- They're fragile. I've had DVDs start skipping or become inoperable with much less abuse than old VHS tapes or audio CDs. Many rental DVDs from our local video store, and even some video and data DVDs I've purchased, have failed right out of the box.
- They're hard to use. My kids are a good measure here. They were able to master old VHS tapes easily: pop in the tape and it plays, or maybe you have to press a button. If you left off somewhere, it starts right up again there, regardless of which VCR you're using. Not so with DVDs—your player might remember where you left off, if it hasn't been unplugged, or you haven't played anything else in the meantime. But it might only give you 10 seconds to decide whether to continue, and for kids who can't read yet and don't yet have lightning button reflexes, that's too short. Plus every DVD has a different menu system, which means every time we get a new one I'm asked "How do I play it, daddy?"
- They take away your control. What is a key frustration of any DVD viewer? Having to sit through the FBI/Interpol warnings we've all seen thousands of times, plus the inane flying production company logos, without being able to fast forward or skip ahead or get to the menu. Why on earth are people who make the movies we buy able to decide how the electronic devices that we own are going to behave? (It only gets worse. See below.)
- The standard DVD box is crap. The little tines that hold the disc in seem less prone to breaking than those on CD jewel boxes, but otherwise DVD boxes are inferior: they're thicker and larger, and so harder to store, they don't hold their booklets very well, and the discs tend to rattle around inside. Plus so many of them are coated in super-difficult-to-remove plastic tape at the edges that you need a knife to open it—and might still hurt yourself.
- The curse of the editions. Is it pan and scan, widescreen, collector's edition, super-extended multi-DVD edition, tenth anniversary edition? What are the differences? Do I really care about behind-the-scenes making-of featurettes for Dodgeball? (Then again, maybe they're better than the movie.)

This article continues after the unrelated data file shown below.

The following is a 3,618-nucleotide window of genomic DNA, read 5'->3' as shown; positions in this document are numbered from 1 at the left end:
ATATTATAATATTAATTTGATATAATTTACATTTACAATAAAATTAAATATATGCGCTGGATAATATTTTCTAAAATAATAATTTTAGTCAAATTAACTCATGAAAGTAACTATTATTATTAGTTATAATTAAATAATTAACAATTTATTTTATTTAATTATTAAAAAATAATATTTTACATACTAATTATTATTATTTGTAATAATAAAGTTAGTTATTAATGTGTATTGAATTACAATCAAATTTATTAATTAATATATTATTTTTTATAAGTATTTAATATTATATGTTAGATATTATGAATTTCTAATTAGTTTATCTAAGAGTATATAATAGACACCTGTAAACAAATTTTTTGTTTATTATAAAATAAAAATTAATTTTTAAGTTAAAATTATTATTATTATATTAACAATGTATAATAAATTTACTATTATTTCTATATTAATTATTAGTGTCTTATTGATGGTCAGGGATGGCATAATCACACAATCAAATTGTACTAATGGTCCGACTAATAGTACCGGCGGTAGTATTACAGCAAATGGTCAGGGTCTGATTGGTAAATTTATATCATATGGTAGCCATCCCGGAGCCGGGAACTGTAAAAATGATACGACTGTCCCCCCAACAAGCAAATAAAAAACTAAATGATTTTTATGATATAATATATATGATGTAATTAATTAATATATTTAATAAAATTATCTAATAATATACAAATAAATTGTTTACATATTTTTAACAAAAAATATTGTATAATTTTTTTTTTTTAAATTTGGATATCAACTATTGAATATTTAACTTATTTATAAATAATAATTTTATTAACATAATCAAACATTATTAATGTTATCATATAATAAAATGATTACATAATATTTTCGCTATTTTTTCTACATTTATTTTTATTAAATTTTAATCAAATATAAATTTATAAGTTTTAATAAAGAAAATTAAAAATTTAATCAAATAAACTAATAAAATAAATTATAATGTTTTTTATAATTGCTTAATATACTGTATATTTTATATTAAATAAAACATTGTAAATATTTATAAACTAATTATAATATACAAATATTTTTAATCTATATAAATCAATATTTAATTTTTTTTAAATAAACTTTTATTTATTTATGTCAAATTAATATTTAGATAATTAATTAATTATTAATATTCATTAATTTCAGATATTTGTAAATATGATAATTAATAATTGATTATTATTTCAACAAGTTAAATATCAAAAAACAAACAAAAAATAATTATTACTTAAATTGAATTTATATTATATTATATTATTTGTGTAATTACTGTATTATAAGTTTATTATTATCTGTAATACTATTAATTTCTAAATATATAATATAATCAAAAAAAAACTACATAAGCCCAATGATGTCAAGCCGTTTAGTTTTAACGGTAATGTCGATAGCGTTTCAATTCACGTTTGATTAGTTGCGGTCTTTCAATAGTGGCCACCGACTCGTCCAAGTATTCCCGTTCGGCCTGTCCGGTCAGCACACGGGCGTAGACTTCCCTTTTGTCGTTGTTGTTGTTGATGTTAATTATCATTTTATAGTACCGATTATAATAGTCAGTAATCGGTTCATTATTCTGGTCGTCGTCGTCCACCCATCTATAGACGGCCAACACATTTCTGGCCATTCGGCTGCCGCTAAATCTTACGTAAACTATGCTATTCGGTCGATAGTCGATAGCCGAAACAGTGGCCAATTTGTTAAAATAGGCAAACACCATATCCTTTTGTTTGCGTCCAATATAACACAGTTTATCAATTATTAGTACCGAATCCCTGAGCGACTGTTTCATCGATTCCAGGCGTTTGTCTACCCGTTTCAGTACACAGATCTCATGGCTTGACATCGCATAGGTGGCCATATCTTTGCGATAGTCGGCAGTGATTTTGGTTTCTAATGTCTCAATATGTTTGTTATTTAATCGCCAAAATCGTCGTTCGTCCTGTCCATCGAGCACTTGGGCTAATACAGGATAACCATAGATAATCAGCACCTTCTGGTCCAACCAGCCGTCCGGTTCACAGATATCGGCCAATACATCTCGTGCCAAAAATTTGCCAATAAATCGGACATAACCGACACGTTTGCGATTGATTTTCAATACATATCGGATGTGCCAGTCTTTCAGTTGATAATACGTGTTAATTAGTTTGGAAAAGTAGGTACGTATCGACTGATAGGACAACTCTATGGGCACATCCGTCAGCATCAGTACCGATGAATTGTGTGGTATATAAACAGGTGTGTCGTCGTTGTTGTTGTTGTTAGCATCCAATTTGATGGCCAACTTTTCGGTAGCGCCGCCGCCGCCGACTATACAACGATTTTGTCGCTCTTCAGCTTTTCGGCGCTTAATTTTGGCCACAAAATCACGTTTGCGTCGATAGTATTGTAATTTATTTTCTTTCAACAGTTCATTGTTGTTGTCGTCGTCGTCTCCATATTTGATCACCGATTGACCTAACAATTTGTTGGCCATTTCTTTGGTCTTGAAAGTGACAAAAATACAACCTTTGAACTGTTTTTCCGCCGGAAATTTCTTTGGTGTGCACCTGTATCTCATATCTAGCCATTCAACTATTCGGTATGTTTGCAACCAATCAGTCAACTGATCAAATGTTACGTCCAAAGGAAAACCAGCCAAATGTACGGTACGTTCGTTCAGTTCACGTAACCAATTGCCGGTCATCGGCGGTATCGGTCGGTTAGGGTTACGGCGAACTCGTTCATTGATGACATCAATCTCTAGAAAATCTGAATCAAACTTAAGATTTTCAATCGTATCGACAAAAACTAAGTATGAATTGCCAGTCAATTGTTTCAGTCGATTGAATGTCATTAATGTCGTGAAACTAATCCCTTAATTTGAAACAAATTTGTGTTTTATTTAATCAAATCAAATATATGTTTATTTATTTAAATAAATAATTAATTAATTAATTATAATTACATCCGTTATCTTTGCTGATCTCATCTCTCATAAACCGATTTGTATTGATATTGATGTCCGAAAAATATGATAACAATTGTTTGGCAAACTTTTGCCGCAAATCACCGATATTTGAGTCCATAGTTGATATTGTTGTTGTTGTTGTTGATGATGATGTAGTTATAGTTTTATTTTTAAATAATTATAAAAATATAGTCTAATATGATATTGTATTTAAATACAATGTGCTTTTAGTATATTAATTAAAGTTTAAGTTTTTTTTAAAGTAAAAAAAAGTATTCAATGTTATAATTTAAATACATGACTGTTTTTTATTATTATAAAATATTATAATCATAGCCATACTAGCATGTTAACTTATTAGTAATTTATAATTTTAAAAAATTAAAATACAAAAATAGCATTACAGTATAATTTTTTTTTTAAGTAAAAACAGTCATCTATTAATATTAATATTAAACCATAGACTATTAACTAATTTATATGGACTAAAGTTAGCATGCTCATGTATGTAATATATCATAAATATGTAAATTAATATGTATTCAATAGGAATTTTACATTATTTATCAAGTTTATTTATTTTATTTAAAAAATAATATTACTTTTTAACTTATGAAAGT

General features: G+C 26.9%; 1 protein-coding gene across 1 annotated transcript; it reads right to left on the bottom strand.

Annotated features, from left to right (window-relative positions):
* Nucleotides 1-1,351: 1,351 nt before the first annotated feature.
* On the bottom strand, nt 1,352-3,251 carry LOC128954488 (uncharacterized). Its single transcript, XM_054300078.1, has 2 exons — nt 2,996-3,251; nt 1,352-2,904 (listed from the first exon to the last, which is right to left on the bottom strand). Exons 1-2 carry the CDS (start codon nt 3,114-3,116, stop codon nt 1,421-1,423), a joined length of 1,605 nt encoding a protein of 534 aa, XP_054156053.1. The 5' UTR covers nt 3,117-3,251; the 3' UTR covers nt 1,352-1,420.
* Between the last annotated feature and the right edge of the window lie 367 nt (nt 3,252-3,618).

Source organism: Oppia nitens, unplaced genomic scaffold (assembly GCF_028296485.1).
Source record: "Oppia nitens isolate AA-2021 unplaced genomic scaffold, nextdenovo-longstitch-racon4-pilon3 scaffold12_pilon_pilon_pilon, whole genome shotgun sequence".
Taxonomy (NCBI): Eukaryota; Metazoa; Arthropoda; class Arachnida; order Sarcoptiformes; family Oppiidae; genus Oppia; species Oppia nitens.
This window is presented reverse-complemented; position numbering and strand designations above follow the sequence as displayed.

- Overload. Related to the previous point. As with any high-capacity format, those who produce them seem to want to load DVDs up with as much stuff as possible, regardless of quality. Just as the advent of the LP record yielded 45-minute albums (and later, 80-minute CDs) from artists who really only had a few good singles in them, now DVDs create movies and operating systems and software loaded up with "extras" that many of us never use.
- The death of the all-in-one recording box. Want to record a show? You can't use the same box you use to play movies from the video store anymore. If you have a TiVo or other digital recorder, you have that, or maybe you have a media PC of some sort. DVD recorders are an interesting solution, but the discs aren't generally reusable. Not too big a deal, but an annoyance nevertheless.
- Region coding. Now we get to the meat of it. Movie company paranoia means that if you buy a copy of Lord of the Rings in Japan or Europe, it won't play on your North American DVD player or DVD-capable laptop. That's not a technical limitation, like the old NTSC/PAL/SECAM video format issues—it's built in intentionally as part of the DVD standard, as a way to try to prevent you from getting a perfectly legal DVD in one part of the world and then playing it somewhere else where distribution agreements might make it more expensive, or just different. But if you travel a lot, or move between continents, or (most importantly) buy DVDs that you can't even get in your home market? You're SOL, because, again, movie companies want to tell you what to do.
- The technology is insulting. So many of my annoyances above are about treating customers like criminals: difficult-to-open packaging, region coding, encryption that prevents you from making a legal copy of your DVD onto, say, a video tape so your kids can play it and get jam on it without you having to worry about ruining your original. Combo DVD/VCR units that won't record from DVD to VHS. Upcoming high-definition standards that (in one case) might do away with region coding or (in another) create fewer regions, but which otherwise layer so many digital restrictions on the discs that you might have to buy a new TV because movie makers require that the cable between your player and your display be encrypted so you, the evil evil customer, can't make a copy of their precious, precious $75 million formula romantic comedy.
Yes, the video and audio quality are better than with the old tapes. Theoretically, if perfectly cared for, DVDs should last longer. But those are almost their only real benefits, and I don't know if they are worth it. Too bad, because it's too late—my local video store is purging all their VHS tapes and going all-DVD. I think I'll take as much of my watching as possible to video podcasts.